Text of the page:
The larger moon of Mars, Phobos, hangs low in the sky in its about four times a day due to its short rotation period around the planet. It would be the first possible source to eliminate. As for the other source in the image, I don't believe we can blame that on Deimos, the other, smaller, moon of Mars. It is some distance from the planet, but probably would be visible in a camera during twilight.

MY question is why are all of these images with lights seemingly at twilight? Are the images intentionally darkened to show us the "lights" and cause a controversy?

That brings to mind another question. Do the cameras ever operate at night? Carl Sagan wanted lights put on the first landers on Mars, the Vikings. He reasoned that there may be creatures that came out on a Martian night after escaping the searing daytime sun. His suggestion was turned down. Supposedly, lights were a weight that the Viking landers could not accommodate.


edit on 20-4-2014 by Aliensun because: (no reason given)

edit on 20-4-2014 by Aliensun because: (no reason given)



posted on Apr, 20 2014 @ 10:07 AM
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originally posted by: tsurfer2000h
a reply to: rustyclutch




There should be numerous examples not just from Mars. Did we just discover them or something?


If this is 1913 then yes they are new, but this is 2014 and they aren't new.
OK then where are the numerous examples not just from mars?
Are you suuuuure it's not 1913?



posted on Apr, 20 2014 @ 10:11 AM
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originally posted by: 3n19m470

originally posted by: tsurfer2000h
a reply to: rustyclutch




There should be numerous examples not just from Mars. Did we just discover them or something?


If this is 1913 then yes they are new, but this is 2014 and they aren't new.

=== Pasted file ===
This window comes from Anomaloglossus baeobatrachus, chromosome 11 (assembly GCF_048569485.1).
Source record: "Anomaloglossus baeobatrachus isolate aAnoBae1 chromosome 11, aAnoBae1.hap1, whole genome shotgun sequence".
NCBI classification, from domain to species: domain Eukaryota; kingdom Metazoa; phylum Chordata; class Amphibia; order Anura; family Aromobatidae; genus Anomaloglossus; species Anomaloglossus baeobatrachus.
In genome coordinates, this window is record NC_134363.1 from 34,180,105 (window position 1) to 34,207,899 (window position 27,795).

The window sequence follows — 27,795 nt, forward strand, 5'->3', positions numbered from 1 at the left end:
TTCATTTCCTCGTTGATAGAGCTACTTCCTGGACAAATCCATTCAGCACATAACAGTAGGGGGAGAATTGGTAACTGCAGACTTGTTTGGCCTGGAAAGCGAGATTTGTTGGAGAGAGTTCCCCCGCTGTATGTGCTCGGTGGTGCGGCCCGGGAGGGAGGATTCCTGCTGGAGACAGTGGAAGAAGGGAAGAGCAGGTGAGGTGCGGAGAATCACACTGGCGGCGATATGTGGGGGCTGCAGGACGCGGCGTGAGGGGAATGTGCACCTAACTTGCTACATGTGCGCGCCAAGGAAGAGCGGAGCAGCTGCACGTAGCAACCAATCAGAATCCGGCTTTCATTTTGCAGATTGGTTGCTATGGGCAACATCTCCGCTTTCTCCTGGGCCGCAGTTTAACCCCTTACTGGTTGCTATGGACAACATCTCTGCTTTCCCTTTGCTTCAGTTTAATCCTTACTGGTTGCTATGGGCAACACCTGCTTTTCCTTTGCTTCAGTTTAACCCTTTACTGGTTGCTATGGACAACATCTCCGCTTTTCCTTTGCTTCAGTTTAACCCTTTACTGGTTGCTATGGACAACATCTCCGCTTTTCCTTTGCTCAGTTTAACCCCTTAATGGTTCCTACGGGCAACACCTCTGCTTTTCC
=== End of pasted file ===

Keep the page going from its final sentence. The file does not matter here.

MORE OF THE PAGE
OK then where are the numerous examples not just from mars?
Are you suuuuure it's not 1913?

I posted lots of examples just upthread. Just search Google Images for "cosmic ray CCD"



You can even record them on Earth, although you need a longer exposure because the magnetosphere and atmosphere shield us from most of them. In this experiment, 10-minute exposures typically showed 5-10 cosmic ray strikes in each frame: darkerview.com...

The point is, cosmic rays are not "rare". Even at the Earth's surface, they strike at the rate of about 1 per square centimetre per minute. That means that every minute, hundreds of them are passing through your body. Scary huh?

edit on 20-4-2014 by Rob48 because: (no reason given)



posted on Apr, 20 2014 @ 11:55 PM
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a reply to: Rob48




Well, is a photograph of THE SUN daylight enough for you?


No. It's not enough and it is a fake light....


Your frantic attempts to debunk enything make me laugh...

You have no idea of how numerous kinds of FILTERS Soho have.



posted on Apr, 21 2014 @ 01:08 AM
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a reply to: Arken

Hey Arken,

Just for the record, this is the fourth light source picture, not the third.
However I believe this dual light picture is unrelated to the latter three. But who knows..

1:

2:

3:



posted on Apr, 21 2014 @ 02:02 AM
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originally posted by: LordAdef
a reply to: Arken

Hey Arken,

Just for the record, this is the fourth light source picture, not the third.
However I believe this dual light picture is unrelated to the latter three. But who knows..

1:

2:

3:



WoW! I've miss the second one....
WTH is happening in Gale Crater?



posted on Apr, 21 2014 @ 02:19 AM
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originally posted by: Arken
a reply to: Rob48




Well, is a photograph of THE SUN daylight enough for you?


No. It's not enough and it is a fake light....


Your frantic attempts to debunk enything make me laugh...

You have no idea of how numerous kinds of FILTERS Soho have.

Yes I do know quite a lot about how SOHO works. And "filters" have no bearing on cosmic rays striking a CCD. If a simple bandpass filter could block high-energy cosmic radiation then the space industry has been missing a trick all these years!